Nathan’s Guest Blog

Today’s blog has been written by my son Nathan.

First a little bit of background on him – he is 21 and is a Politics and Sociology student at Worcester University, having just completed his first year.

Nathan has spastic quadriplegia cerebral palsy and is a full time wheelchair user. He has been involved in disability rights since he was 10 years old. At that age he helped to deliver a petition to 10 Downing Street re equality for disabled people.

At the age of 13 he became the youngest person to speak at the UN in Geneva on Children’s Rights in England.

Whilst senior school in particular did not support his needs well (that’s putting it politely!) he has fought his way through the education system to get to university.

His ambition is, and always has been, to become an MP.

We are incredibly proud of him, and how he has worked to overcome the obstacles in his way so far.

Tablet June 2017 926

This blog is his own thoughts and feelings of the current situation:

On the morning of the 9th of June, you’d be forgiven for thinking that Teresa May had won the election and had done so in such a resounding way that all her problems were now over; that she could get on with exiting the European Union without delay and without needing to consult any person that was important to the process.

Her pathetic response to the Grenville Tower disaster shows why she cannot continue as the country’s Prime Minister; in my opinion the longer she does the further the country will slip into catastrophe.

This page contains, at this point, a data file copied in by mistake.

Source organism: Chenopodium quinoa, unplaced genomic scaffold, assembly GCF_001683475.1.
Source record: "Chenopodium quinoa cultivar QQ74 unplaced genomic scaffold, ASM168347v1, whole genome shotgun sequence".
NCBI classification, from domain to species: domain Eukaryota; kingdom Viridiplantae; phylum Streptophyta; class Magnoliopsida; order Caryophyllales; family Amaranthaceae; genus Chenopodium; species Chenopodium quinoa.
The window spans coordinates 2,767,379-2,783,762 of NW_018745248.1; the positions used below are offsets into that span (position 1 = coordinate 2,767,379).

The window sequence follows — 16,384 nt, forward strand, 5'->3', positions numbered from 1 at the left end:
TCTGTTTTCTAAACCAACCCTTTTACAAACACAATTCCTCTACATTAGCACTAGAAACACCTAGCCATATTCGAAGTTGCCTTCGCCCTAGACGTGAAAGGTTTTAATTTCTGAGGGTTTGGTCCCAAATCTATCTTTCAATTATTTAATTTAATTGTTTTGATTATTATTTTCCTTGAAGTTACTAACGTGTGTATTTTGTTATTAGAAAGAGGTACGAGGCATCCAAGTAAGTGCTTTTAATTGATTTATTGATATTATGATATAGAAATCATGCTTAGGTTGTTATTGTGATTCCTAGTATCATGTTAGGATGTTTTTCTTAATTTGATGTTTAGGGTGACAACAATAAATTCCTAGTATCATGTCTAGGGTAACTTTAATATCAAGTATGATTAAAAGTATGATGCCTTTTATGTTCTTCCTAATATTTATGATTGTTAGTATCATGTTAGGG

She seems to have no idea how to respond and seems to have been unable to ensure a continued safety of tower blocks and have most of the cladding of the country’s tower blocks thrown in the bin and leaving the issue at that. Why is nobody being held responsible for the fact that a material that effectively turns a building, which was otherwise safe, into a combustible matchbox has been allowed to come into close proximity with human life? I am very surprised that she has not felt the need to convene the disasters and emergency committee, better known as Cobra, as, if a fire in a tower block does not clearly fit the parameters of this committee’s remit, I dread to think what may. Even when the terrorists came to Manchester it was decided to not look at why a man who’d been reported to the anti-terrorist hotline more times than I have probably had hot dinners was not prevented from entering the country or at least questioned as to where he had been or what he was doing back in the country.

Finally, in the catalogue of disasters we have the supposed deal with the DUP; this deal is to provide the Government with the votes it needs to get key pieces of legislation through the House of Commons. Even with the agreement with the DUP it is not clear whether we will be forced back to the polls whilst all the time the two emergencies talked about above continue to plague us. Given the display on Question Time last week where a member of the audience was thrown out for repeated shouting and other heckling offenses towards the panellists, it seems to me that we need to take a grip of ourselves before things spiral out of control.

Indeed, I woke up yesterday morning to find that the evacuation of 5 tower blocks in Camden had now turned from an evacuation to a possible eviction of those residents who had refused to move themselves from their houses.

In short, we are heading for hell in a hand cart if we do not take a grip of this situation and deal with it properly. Minority government or not, certain things still have to be dealt with efficiently, effectively and with decisiveness.

 

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